When mankind's end begins, human survivors fight to secure a broken future. But others have been waiting for this day. Others see the death of humanity as their salvation, as a chance to gain dominance. We call those others vampires.
To celebrate this year's Vampires for Valentines Giveaway Hop hosted by Felicity Heaton, I invite you for a glimpse into The Harvesting Series. Welcome to Hamletville, home of Layla Petrovich, heroine of The Harvesting Series. The Harvesting Series is not your typical zombie tale. Sure, mankind dies. Sure, humans become walking corpses. But they are not the only undead creatures lurking around. What if the vampires have been watching, and waiting, for this chance? How will you survive?
Guest Post: Living or Undead; The Hamletville Checklist
The undead are troublesome. Unless their guts are hanging out of their stomach, it’s not always easy to determine if someone if undead or if they just really need a cup of coffee. After all, the undead need not be flesh eating zombies. There are many kinds of undead: vampires—sparkly or not–, windigo, ghouls, ghosts, etc. The good folks of Hamletville, the resident survivors of the “zompire” apocalypse in “The Harvesting,” have put together a checklist for you to determine that all important question: living or undead?
1. The individual is groaning and shuffling. Living or undead?
This can be difficult to determine. Anyone intoxicated, studying for finals, or the parents of small children exhibit these features. To determine if they are living or undead, the residents of Hamletville suggest offering a snack. If the individual smacks it angrily away, they are living. Also, they are in a bad mood. Be advised. If they try to eat your hand, they are undead.
2. The individual is eating flesh. Living or undead?
The answer to this conundrum depends a lot on the nature of the raw flesh. For example, if you are at your local Outback and the person has ordered a rare steak or burger, you’re probably okay. Watch for condiment choices. This is often a tell-tale sign. If they go for the A1 or ketchup, they are probably living. If, however, you arrive at your local Outback to discover the patrons eating one another, they are likely undead.
3. The individual is drinking thick, red liquid. Living or undead?
A “Naked” brand fruit smoothie, a nice port wine, or blood? Tough one. Without trying the concoction yourself, it might not be 100% clear if the individual is living or undead. Since you’d have to be stupid to take a sip, the only other option you have is to check for tell-tale signs. The residents of Hamletville have noticed that zombies don’t seem to like beverage containers. Instead, they will drink directly from a human corpse sippy-cup. Vampires, however, can prove tricky. They love to be elegant, don’t they? They are always sipping champagne flutes full of O-negative. Don’t let these undead creatures fool you. There is almost one universal sign you can use to determine if someone is a vampire: are they hot? If they are hot and pale (maybe having sparkles), go cautiously.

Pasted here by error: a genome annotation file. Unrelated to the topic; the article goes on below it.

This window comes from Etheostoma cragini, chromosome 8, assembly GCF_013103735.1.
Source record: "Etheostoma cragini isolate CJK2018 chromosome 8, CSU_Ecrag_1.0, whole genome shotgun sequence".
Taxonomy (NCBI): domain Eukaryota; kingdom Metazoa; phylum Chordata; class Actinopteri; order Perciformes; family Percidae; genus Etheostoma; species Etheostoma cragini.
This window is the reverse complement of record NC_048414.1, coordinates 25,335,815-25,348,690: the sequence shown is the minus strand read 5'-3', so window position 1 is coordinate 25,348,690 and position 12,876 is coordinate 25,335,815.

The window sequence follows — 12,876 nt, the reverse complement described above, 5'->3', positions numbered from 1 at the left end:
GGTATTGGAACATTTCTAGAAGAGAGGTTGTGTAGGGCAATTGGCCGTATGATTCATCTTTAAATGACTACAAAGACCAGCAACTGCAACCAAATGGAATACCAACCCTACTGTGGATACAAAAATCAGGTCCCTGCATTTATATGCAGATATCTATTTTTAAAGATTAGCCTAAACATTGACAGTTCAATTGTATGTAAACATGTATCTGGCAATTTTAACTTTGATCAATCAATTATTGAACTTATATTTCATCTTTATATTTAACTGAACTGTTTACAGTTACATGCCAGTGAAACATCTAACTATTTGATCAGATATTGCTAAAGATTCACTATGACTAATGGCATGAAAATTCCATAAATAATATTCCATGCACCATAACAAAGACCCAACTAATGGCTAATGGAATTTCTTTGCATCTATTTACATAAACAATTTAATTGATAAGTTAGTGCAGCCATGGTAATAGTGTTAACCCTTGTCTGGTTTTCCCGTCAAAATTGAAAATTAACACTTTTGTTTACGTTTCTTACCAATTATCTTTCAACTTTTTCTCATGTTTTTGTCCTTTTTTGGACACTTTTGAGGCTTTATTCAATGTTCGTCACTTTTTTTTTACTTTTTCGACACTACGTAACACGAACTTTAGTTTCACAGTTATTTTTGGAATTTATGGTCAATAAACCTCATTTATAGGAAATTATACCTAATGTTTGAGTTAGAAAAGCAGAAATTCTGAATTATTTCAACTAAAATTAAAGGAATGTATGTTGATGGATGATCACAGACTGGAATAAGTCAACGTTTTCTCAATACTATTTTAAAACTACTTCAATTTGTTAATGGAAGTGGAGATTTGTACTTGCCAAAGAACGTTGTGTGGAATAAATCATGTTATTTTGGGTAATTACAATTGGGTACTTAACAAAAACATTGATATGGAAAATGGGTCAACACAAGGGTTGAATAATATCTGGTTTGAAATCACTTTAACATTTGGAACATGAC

4. The individual is frothing at the mouth. Living or undead?
Is there a rabies outbreak in your local area? Does the individual suffer from road rage? Has the person just been slapped by Justin Bieber? Any of the proceeding may cause a living person to froth at the mouth. If, however, none of the above apply, assume the individual is undead.
5. The individual is ethereal. Living or undead?
If you have seen Norman Reedus, you probably already know that the living can take on the glow of the celestial divine. A luminescent, other-worldly glow is not necessarily a sign that someone is no longer living. If you are uncertain, the residents of Hamletville suggest the following: first, determine if you can see through the individual. Not in a “I love him so much I can see into his very soul” kind of see-through, but more like “gee, you’re standing in front of that lamp, yet I can still see the lamp” kind of see-through. If you can see through them, they are undead. If you can’t see through them, but you still are not sure, the residents of Hamletville suggest that you next determine if the individual could be classified as a “slayer” of any sort: zombie-slayer, vampire-slayer, demon-slayer, etc. If so, they are probably the hero of your town or tale—unless the tale is written by M. Night Shyamalan—thus, they are probably amongst the living.
The residents of Hamletville hope you find this checklist helpful. One final tip . . . always keep a nose out for the undead. They stink . . . like the undead.
Like tales of the undead? Check out The Harvesting. The Harvesting is a dark fantasy novel that chronicles the z-day event from the perspective of Layla Petrovich. Layla, returning to Hamletville just as the world begins to die, finds herself struggling to protect the people of her small home town. But zombies are not her only problem. Layla soon finds herself in the middle of a battle for our middle earth. The Harvesting, the first novel in the series, is available at Amazon.com.
The Harvesting, Chapter 1“If you ever need to slice someone’s head off, this is the blade you want,” I said as I lifted a curved sword off the table in front of me. “We’ve been practicing épée and foil so far, but tonight I want to introduce you to the sabre.” The practice sabre’s curved blade reflected the orange streetlight shining in through the window. A grant from the Smithsonian where I worked allowed me to teach my two passions: ancient weapons and their arts. “The sabre is a slashing weapon,” I continued and then lunged, showing the wide-eyed and excited students a few moves. “And in general, it’s my favorite,” I admitted with a grin.
The students laughed.
“Is that why you have it tattooed on your arm?” Tyler, one of my best fencers, asked.
My hand went unconsciously toward the tattoo. The ink was a sword interlaced with other once-meaningful symbols. “That’s not just any sabre,” I said, mildly embarrassed. “Here, let me show you. I brought something special tonight.” Setting the training sabre down, I lifted a rolled bundle. I laid it down on the table and unrolled it to reveal weapons in various elaborate scabbards.
“Some are épée, foils—you can tell by the hilt—a broadsword, a claymore, a katana, a scimitar, throwing daggers,” I said, pointing, “but this, this is a Russian shashka.” I pulled the shashka from the bundle. “It’s like a traditional sabre, but has no guard. She’s light, single-edged, wielded with one hand, and good for stabbing or slashing. Not awkward in close quarters like a Scottish claymore, but it will kill you just as dead,” I said with a smile. I unsheathed the weapon and gave it an under- and over-hand spin around my head, shoulders, and back.